The Value Proposition of Circular City Data for Economic Development GovLab Unveils Work at NewLab’s Circular City Public Showcase

The GovLab
Jun 10 · 6 min read
The Circular City researchers (from left to right): Caroline McHeffey (Columbia University), Stefaan Verhulst (The GovLab), Andrew Young (The GovLab), Arnaud Sahuguet (Cornell Tech), and Nilda Mesa (Columbia University). Photography by Anna Anderson.
  • Cause-and-Effect Analysis: The use of circular data to better understand possible correlations and causalities as well as what variables make a difference for what type of problem.
  • Prediction: The use of circular data to enable new predictive capabilities for policymakers and others, allowing them to be more proactive and to assess future risks, needs, and opportunities.
  • Impact and Value Assessment: Circular data used to rapidly assess the results of their interventions to iterate on products and programs when necessary.
  • Ecosystem Support: Circular data’s capacity to make visible previously obscured inter-dependencies and their impacts on issues relevant to the economic health of the city, such as social cohesion at the neighborhood level.
The Circular City Data Value Canvas. Graphic by Anirudh Dinesh, The GovLab.
  • Explore new and innovative Business Models for leveraging circular data.
  • Consider the creation of Internal and External Intermediaries. To increase the value of circular data, a wide range of internal and external intermediaries can potentially add value, credibility, and rigor to data collaboratives.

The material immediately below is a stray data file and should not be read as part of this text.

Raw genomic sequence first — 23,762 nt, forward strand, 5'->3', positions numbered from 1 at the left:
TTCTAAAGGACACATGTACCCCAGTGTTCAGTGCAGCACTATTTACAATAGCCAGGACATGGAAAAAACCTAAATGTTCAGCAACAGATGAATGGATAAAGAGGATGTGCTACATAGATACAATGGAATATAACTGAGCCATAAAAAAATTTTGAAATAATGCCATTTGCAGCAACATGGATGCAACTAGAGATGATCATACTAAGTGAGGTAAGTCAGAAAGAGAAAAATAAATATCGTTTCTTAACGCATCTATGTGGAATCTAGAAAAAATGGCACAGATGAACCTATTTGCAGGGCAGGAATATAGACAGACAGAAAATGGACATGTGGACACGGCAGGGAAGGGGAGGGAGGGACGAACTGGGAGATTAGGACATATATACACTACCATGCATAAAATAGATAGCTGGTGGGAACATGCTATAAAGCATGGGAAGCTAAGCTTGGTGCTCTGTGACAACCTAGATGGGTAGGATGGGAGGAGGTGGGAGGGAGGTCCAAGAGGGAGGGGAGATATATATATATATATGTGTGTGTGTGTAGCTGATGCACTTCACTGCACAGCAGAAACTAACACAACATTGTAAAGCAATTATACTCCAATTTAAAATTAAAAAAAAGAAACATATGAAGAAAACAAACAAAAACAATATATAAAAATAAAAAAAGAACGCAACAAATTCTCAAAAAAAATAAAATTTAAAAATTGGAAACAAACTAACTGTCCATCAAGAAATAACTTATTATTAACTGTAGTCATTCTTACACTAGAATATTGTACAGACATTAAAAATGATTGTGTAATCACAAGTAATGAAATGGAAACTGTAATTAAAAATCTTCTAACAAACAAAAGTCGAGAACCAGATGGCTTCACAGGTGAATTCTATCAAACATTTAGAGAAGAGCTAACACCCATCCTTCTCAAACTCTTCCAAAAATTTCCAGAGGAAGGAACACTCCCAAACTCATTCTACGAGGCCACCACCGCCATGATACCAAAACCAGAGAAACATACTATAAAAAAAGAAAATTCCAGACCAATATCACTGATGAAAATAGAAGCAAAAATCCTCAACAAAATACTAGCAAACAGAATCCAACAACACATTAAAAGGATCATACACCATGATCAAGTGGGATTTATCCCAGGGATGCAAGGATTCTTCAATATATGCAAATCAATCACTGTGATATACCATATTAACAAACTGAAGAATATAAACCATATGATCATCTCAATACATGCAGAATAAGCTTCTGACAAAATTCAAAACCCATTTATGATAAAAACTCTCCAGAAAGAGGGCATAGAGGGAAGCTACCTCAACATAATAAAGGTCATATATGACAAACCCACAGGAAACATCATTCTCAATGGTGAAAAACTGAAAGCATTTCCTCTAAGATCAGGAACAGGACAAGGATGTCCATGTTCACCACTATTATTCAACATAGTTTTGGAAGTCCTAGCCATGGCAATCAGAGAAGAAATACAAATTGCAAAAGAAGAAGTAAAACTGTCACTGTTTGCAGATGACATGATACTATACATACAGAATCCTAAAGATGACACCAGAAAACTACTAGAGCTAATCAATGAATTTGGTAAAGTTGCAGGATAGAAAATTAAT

• Develop Safe Sandboxes for Innovation and Experimentation (vs. Procurement). Circular data projects need to be mindful of some of the important risks associated with even the most successful projects.
  • Focus on Resource Scarcity (among both the Demand and Supply). Circular data projects can often be initiated with minimal resources and goodwill among all parties, but require funding and additional resources to sustain themselves and scale.
  • Define Metrics and Gather Evidence. To be systematic, define and measure what success looks like. Although there are some early, often muted signals pointing to the impacts of circular data for economic development, the field is still largely built on a limited understanding of how circular data creates demonstrable positive outcomes.

    The GovLab

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    The Governance Lab improving people’s lives by changing how we govern. @thegovlab @nyutandon #opendata #peopleledinnovation #datacollab

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